CEA Expands Ultra HD TV Terminology - Twice

CEA Expands Ultra HD TV Terminology

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NEW YORK – The Consumer Electronics Association (CEA) recently sent notice to TV manufacturers around the world that the stakes have been raised for minimum feature sets and capabilities if they expect to use a forthcoming logo signifying classification as an Ultra HD TV as recognized by industry’s overseeing trade association.

CEA released a set of expanded characteristics for use of the term “Ultra High- Definition (UHD) displays for the home,” including, among other things, up-conversion capability and new minimum attributes for “connected UHD TVs,” here in late June.

Although the changes apply to most Ultra HD sets announced for 2014 release, they would eliminate some of the less-expensive first-generation Ultra HD TV models released earlier and some monitor-only displays.

The characteristics, which were approved by CEA’s video division board, build on the first-generation Ultra HD characteristics released by CEA in October 2012.

The expanded display terminology (CEA’s Ultra High-Definition Display Characteristics V2) is said to provide “voluntary guidelines” to take effect in September 2014.

Under the updated terminology, a TV, monitor or projector may be referred to as Ultra High-Definition if:

• It is capable of displaying at least 8 million active pixels, with at least 3840 horizontally and at least 2160 vertically.

• It has an aspect ratio (width to height) of 16:9 or wider.

• It is capable of up-scaling HD video and displaying it at Ultra High-Definition resolution.

• It has one or more HDMI inputs supporting at least 3,840 by 2,160 native content resolution at 24p, 30p and 60p fps (at least one of the 3,840 by 2,160 HDMI inputs must support HDCP revision 2.2 or equivalent content protection).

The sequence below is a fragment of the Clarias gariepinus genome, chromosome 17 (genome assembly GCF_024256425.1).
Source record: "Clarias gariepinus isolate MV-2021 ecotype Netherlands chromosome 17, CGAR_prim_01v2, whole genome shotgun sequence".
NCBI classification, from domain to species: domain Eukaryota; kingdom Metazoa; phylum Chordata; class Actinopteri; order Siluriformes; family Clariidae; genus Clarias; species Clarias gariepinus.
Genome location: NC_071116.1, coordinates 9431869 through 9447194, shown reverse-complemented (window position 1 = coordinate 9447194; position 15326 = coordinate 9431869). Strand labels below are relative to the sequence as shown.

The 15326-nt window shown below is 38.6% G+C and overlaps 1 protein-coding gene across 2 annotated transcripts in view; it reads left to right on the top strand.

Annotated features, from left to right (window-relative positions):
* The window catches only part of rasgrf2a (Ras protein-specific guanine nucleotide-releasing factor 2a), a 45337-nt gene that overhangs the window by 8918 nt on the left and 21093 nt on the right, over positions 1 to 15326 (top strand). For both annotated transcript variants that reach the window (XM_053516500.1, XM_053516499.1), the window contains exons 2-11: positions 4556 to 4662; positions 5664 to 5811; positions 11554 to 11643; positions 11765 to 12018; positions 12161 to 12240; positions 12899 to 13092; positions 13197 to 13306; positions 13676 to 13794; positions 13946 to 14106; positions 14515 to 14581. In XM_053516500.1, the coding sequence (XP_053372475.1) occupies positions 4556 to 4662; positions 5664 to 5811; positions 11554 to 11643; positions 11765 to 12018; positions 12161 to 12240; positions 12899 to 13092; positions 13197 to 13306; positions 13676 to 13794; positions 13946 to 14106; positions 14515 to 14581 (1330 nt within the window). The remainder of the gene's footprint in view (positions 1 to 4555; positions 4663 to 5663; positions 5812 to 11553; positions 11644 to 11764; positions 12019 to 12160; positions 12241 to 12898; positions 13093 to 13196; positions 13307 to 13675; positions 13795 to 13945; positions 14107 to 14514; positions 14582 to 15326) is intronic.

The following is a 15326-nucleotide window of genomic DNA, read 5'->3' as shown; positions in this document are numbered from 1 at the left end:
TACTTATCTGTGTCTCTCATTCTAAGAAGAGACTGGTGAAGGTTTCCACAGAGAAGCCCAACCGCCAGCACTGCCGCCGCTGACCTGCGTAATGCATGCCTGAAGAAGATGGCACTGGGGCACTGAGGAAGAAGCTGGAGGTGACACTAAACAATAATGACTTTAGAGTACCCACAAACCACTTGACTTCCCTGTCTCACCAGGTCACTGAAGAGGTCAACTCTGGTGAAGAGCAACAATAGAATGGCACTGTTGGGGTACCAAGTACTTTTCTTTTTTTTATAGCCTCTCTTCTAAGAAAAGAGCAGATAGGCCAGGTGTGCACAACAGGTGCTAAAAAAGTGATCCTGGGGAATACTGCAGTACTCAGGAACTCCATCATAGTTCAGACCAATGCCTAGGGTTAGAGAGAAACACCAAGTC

• It processes 2160p video inputs encoded according to ITU-R BT.709 color space or wider colorimetry standards.

• It has a minimum color bit depth of 8 bits.

Meanwhile, newly added terminology and characteristics for “Connected Ultra High-Definition” displays were developed “because one of the first ways consumers will have access to native 4K content is via Internet streaming on connected Ultra HD TVs,” according to the CEA.

Under the new characteristics, a display system may be called a “Connected Ultra HD” if:

• It meets all of the requirements of the CEA Ultra High-Definition Display Characteristics V2 (listed above).

• It decodes IP-delivered video of 3,840 by 2,160 resolution that has been compressed using HEVC.

• It decodes video from other standard encoders.

• It receives and reproduces, and/or outputs multichannel audio.

• It receives IP-delivered Ultra HD video through a Wi-Fi, Ethernet or other appropriate connection.

• It supports IP-delivered Ultra HD video through services or applications on the platform of the manufacturer’s choosing.

The CEA said it is working with member companies to develop an Ultra HD logo to assist consumers in quickly identifying Ultra HD products meeting CEA’s guidelines.

The logo will be made available for voluntary use by manufacturers for product packaging, marketing materials and promotional activities.

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